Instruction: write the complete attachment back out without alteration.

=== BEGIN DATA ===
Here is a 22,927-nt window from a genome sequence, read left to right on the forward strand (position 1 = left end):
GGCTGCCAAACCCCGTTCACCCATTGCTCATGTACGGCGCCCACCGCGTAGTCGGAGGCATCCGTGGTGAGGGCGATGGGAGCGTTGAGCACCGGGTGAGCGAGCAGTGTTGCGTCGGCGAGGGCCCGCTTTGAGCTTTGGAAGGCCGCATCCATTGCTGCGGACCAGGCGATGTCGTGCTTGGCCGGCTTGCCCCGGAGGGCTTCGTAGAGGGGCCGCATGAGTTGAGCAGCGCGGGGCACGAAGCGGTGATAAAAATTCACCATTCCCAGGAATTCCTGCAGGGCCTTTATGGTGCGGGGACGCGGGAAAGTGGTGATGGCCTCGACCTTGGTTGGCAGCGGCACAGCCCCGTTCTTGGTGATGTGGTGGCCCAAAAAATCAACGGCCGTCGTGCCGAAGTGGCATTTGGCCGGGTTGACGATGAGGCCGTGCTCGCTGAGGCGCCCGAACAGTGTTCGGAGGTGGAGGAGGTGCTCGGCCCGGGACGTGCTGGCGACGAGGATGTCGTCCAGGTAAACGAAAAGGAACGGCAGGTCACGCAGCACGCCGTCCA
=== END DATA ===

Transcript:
Here is a 22,927-nt window from a genome sequence, read left to right on the forward strand (position 1 = left end):
GGCTGCCAAACCCCGTTCACCCATTGCTCATGTACGGCGCCCACCGCGTAGTCGGAGGCATCCGTGGTGAGGGCGATGGGAGCGTTGAGCACCGGGTGAGCGAGCAGTGTTGCGTCGGCGAGGGCCCGCTTTGAGCTTTGGAAGGCCGCATCCATTGCTGCGGACCAGGCGATGTCGTGCTTGGCCGGCTTGCCCCGGAGGGCTTCGTAGAGGGGCCGCATGAGTTGAGCAGCGCGGGGCACGAAGCGGTGATAAAAATTCACCATTCCCAGGAATTCCTGCAGGGCCTTTATGGTGCGGGGACGCGGGAAAGTGGTGATGGCCTCGACCTTGGTTGGCAGCGGCACAGCCCCGTTCTTGGTGATGTGGTGGCCCAAAAAATCAACGGCCGTCGTGCCGAAGTGGCATTTGGCCGGGTTGACGATGAGGCCGTGCTCGCTGAGGCGCCCGAACAGTGTTCGGAGGTGGAGGAGGTGCTCGGCCCGGGACGTGCTGGCGACGAGGATGTCGTCCAGGTAAACGAAAAGGAACGGCAGGTCACGCAGCACGCCGTCCA